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October 19, 2017

Oculus Connect 4 – What happened for B2B and Healthcare

Oculus Connect 4.png 

Optera attended Oculus Connect 4 on October 10th-12th in San Jose, California.  Optera is very focused on understanding the uses of AR and VR in the B2B and healthcare markets.   We kept a keen eye out for new announcements, shifts in the market and use of technology that is of importance to the B2B market place. 

Key observations:

  • Oculus Go – BIGGEST GAME CHANGER for B2B use of VR period. Oculus Go is an all in one headset priced at $199.  Think of Oculus Go as Gear VR but with the phone built into the headset except it costs about 70% less.  Oculus Go now makes it possible for much broader deployments of VR to sales teams, customers and patients.  Oculus Go has a single hand controller like Gear VR.  Time will tell how capable this device will be. Optera should have a developer version in November.  We will post our thoughts on the device once we get our hands on it. 
  • Oculus Business – Oculus Business is a new bundle of hardware and support targeted at business users. The bundle comes with extra hardware/consumables, a warranty, priority support and a commercial license. While it is nice that Oculus is showing more focus on the Business community, we are not sure how big of a deal this will be.  The most important part of Oculus Business may be the new Commercial License allowing for revenue and promotional activities.  At $900, we can see how many folks may not see the value in this package.  Having suffered through the very painful lack of business level support from Apple in the early days of the iPad, we can see this package being very important for large enterprises who need real support. 
  • Oculus Santa Cruz – Santa Cruz is an all in one, untethered head set with full six degrees of freedom. While we only saw a video example of Santa Cruz, if it delivers as expected it will be a very big advancement for B2B use of VR. Santa Cruz is scheduled for release in late 2018, so we will be talking a lot more about this, this time next year.  From Optera’s perspective, we see Santa Cruz removing the last major barrier to large scale adoption of VR for training and education.  This makes early 2018 the time to invest in education initiatives for VR.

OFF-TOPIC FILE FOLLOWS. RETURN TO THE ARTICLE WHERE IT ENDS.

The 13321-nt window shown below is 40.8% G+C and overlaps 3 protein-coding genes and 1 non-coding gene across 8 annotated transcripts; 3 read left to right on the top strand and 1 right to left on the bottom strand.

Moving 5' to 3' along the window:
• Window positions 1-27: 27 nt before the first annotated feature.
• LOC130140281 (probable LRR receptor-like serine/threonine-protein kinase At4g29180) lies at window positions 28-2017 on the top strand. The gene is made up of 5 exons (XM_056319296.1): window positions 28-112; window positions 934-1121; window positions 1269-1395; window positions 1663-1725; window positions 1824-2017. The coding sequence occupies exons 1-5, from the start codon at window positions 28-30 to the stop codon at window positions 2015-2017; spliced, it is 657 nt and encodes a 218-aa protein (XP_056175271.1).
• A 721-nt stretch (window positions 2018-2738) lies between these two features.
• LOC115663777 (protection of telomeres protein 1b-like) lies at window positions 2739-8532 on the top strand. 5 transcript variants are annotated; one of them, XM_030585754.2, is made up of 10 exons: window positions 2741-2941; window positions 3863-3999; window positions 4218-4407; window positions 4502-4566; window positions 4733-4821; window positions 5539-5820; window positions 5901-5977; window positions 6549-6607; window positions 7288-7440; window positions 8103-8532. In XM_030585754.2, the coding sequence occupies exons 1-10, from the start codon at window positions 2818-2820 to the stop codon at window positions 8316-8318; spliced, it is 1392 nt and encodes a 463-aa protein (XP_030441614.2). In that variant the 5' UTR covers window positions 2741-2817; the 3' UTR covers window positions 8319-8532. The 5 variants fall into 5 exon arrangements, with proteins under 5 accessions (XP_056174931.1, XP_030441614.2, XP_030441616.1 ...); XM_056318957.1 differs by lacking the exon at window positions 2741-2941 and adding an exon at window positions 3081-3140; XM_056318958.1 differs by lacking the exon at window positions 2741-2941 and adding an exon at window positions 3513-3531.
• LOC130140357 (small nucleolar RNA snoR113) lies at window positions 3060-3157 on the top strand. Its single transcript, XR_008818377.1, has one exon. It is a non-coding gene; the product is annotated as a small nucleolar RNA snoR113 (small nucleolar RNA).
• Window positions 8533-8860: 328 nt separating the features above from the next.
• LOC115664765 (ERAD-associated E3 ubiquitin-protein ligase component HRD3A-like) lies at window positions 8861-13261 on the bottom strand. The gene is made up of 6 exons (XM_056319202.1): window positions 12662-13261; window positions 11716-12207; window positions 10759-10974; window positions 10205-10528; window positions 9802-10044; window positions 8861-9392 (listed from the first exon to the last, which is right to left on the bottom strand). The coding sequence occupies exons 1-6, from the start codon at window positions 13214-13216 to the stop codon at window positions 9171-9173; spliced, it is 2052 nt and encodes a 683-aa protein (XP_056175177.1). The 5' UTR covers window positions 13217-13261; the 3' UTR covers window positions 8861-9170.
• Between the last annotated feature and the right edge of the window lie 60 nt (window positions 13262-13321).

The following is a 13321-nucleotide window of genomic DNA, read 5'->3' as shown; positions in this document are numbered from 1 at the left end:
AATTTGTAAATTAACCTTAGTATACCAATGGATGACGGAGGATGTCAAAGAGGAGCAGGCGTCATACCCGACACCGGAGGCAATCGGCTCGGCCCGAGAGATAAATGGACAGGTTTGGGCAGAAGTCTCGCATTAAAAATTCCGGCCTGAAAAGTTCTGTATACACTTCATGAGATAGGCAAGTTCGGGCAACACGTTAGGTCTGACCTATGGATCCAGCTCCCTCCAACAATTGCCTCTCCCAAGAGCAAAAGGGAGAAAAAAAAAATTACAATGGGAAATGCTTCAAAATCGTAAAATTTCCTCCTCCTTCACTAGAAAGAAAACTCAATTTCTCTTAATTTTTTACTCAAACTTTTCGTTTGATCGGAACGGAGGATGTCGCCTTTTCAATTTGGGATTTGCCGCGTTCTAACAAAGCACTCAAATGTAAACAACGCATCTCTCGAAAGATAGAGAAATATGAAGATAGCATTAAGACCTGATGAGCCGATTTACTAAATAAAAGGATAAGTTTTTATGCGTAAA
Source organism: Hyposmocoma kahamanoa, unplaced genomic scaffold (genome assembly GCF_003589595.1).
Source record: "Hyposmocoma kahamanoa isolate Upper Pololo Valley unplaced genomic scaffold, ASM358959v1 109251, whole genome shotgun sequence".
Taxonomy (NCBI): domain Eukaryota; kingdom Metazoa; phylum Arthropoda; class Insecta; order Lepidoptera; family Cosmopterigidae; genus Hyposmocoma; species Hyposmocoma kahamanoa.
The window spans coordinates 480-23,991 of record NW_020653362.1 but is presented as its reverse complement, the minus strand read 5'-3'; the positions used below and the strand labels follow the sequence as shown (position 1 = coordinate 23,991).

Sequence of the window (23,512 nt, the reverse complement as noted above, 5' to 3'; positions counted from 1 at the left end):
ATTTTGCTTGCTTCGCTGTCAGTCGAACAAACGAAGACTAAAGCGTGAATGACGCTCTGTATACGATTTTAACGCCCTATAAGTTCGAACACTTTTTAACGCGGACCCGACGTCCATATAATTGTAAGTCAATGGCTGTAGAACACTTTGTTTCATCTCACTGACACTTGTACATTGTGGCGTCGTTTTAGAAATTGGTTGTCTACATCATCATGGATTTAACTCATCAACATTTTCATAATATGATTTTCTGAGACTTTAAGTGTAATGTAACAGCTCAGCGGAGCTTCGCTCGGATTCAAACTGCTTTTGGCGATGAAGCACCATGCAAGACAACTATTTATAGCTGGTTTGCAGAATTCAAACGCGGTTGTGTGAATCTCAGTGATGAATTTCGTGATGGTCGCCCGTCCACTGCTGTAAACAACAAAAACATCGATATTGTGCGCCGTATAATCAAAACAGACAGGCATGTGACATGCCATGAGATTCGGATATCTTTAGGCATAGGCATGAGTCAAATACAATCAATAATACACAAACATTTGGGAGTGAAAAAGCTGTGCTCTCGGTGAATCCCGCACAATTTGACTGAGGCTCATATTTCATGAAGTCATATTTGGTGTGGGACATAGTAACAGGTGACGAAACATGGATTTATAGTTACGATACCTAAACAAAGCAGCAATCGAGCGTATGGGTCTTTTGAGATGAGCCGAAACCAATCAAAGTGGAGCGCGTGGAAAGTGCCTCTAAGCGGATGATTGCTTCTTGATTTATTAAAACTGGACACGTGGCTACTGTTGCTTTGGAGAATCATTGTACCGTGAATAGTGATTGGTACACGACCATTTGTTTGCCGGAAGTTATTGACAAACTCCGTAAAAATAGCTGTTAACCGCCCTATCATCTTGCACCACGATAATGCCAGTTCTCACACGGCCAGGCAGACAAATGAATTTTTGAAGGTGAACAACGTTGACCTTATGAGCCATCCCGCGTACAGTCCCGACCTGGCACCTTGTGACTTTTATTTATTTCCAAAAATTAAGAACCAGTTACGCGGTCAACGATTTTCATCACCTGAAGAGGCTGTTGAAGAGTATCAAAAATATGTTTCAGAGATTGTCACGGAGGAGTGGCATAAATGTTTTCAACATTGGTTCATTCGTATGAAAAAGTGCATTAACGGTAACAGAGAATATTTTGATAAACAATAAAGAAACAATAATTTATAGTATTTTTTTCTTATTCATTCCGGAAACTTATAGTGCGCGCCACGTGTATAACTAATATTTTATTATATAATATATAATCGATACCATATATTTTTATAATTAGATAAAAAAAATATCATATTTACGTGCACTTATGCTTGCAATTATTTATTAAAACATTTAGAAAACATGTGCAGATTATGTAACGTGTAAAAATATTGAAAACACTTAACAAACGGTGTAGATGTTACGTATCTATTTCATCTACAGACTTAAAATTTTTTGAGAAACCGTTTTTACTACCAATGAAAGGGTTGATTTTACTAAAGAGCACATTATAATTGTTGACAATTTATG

• Eye Glasses – Hopefully, someone from the Oculus human factors team sees this post and helps folks wearing eye glasses. The Oculus headset just does not fit well with glasses on – almost painful in some cases.  Having struggled with the uncomfortable headset over glasses for 8 hours of demoing VR apps at Oculus Connect 4, this must get better for large scale B2B adoption.   While we are not sure of the exact percentage, let’s assume that about 50% of most B2B users will be spectacle wearers.  This human factors problem limits the addressable market too much.  Just a little more room in the headset would make all the difference in the world.  The HTC Vive seems to have this figured out a bit better. 
  • Best App: Dispatch – Oculus Connect 4 had a lot of VR applications in the Exhibit Hall for folks to check out. For us, Dispatch by Here Be Dragons was hands down the best.  Dispatch is a multi-episode cinema piece with the first two episodes shown on Gear VR. Those who are interested in mental health uses of VR will love this piece.  Just a fantastic storytelling VR experience that really brings you into the stresses associated with being a 911 operator.  No spoilers on the rest of the content but check out the trailer here.   
  • Business Based VR – There was a definite intent to highlight business uses of VR by Oculus. Two experiences were highlighted in a special Business section of the Expose Hall – Audi and Cisso.  The Audi application was extremely well done and had significant investment in it.  Audi’s project manager was quoted as saying the project had 30 to 40 resources working on it for the past 5 years. The Business Uses breakout session was very interesting and highlighted some very significant VR deployments by Wal-Mart, Proctor & Gamble and Audi.   In conversations with folks, uptake in architecture and automotive has been very good and most expect 2018 to be very large adoption year for healthcare. Overall, 2018 should be a year that shows a significant pop in business based uses. 
  • Healthcare Based VR – Healthcare was also highlighted in several areas at Oculus Connect 4. In general, VR has an amazing ability to transform healthcare as it impacts so many areas of healthcare.   The breakout session on healthcare highlights two well-known experiences out of Stanford and Children’s Hospital Los Angeles.  The key is that very real benefits were seen with these applications and should pave the way for other pioneers in this segment.  2018 again should be a very big year for healthcare and VR.
  • Hand Controls – One observation from demoing different VR applications for about 8 hours, non-gamers have a hard time figuring out hand controls. VR compounds the problem because users can not actually see their hands.  We felt that most of the developers are gamers, building games for gamers.  Which is fine unless you need an application for non-gamers.  This may be the single largest stumbling block for the business use of VR.  If a layman is required by their business to use VR for training or other real business needs, the hand control environments need a lot more attention and love from an adult learning perspective. This is an area that cannot be underestimated in a business application.  

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